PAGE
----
BERLIN • German Chancellor Angela Merkel (picture) entered the final stretch of preliminary talks to form a new government yesterday as factions in the complex multi-party negotiations remained far apart on issues including migration, climate and Europe.
Entering a fifth week of exploratory negotiations between Merkel’s Christian Democrats, her Bavarian CSU sister party, the pro-market Free Democrats and the environmental Greens, the parties face a self-imposed deadline of Thursday to wrap the talks. The Greens over the weekend warned the process could collapse, raising the prospect of an unprecedented minority government or a repeat election.
“Until now we’ve seen little movement among the others — I think it’s clear now that time is running out and we now need results,” Green co-leader Cem Oezdemir told Deutschlandfunk radio early
yesterday. Juergen Trittin, the veteran former Green environment minister, told Tagesspiegel that “not a single point from our 10-point plan has been implemented — for the Greens, the score is zero to 10”.
Merkel has maintained a low profile after emerging victorious but weakened in the Sept 24 election, focusing on forging a four-way coalition for the first time in the 68-year history of the federal republic. Although talks have made progress on education spending and digital infrastructure, the parties have struggled to find a common line on Germany’s refugee crisis and the country’s climate goals.
Party leaders on Sunday met to set the agenda for the week before meeting in smaller groups yesterday. Officials aim to establish a written preliminary agreement, which the Greens plan to put to a party conference vote on Nov 25. That’s viewed as the main obstacle before the groups reconvene for official coalition talks, during which they’ll draw up a blueprint for the next four years.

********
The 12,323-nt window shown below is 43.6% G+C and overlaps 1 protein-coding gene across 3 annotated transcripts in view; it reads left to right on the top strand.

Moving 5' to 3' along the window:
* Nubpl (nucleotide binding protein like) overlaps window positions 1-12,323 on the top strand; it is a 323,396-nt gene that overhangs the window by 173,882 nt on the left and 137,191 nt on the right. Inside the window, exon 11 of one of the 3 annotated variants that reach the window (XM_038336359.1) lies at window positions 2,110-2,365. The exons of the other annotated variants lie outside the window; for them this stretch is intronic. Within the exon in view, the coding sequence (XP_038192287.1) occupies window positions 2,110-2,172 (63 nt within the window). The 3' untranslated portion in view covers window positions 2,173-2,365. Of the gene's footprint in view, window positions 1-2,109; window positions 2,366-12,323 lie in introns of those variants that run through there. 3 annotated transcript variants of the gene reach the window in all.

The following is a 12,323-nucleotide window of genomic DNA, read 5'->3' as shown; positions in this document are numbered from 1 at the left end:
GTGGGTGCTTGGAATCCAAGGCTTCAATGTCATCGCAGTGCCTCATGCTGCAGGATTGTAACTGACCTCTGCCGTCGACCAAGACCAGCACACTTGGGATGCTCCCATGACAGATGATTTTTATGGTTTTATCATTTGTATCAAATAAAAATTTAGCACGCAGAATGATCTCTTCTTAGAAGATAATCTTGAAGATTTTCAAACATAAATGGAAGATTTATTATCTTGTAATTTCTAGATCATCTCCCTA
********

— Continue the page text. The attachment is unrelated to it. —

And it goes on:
The Social Democrats, who suffered their worst electoral defeat since World War II, have vowed not to form a coalition with Merkel’s bloc. Should the multi-party talks fail, that leaves open the option of a minority government — also without precedent in postwar history — or new elections, a risky prospect given the rise of the farright Alternative for Germany, which won 12.6% in September.
The Greens last week softened their demand for a phaseout of carbon dioxide (CO2)producing coal and an end to the sale of new combustion engines by 2030. But they’ve demanded a concrete plan for Germany to achieve its now-ambitious CO2 reduction goals as well as its commitments as part of the global Paris accord.
Merkel over the weekend said in a video podcast that achieving climate goals was crucial, but mustn’t endanger German industry and jobs.
The Free Democrats, meanwhile, backed off the party’s demand to phase out the European bailout fund. But the party has stepped up calls for tax cuts, particularly by winding down within this legislative period the so-called solidarity charge, designed to help fund infrastructure in the formerly communist east. — Bloomberg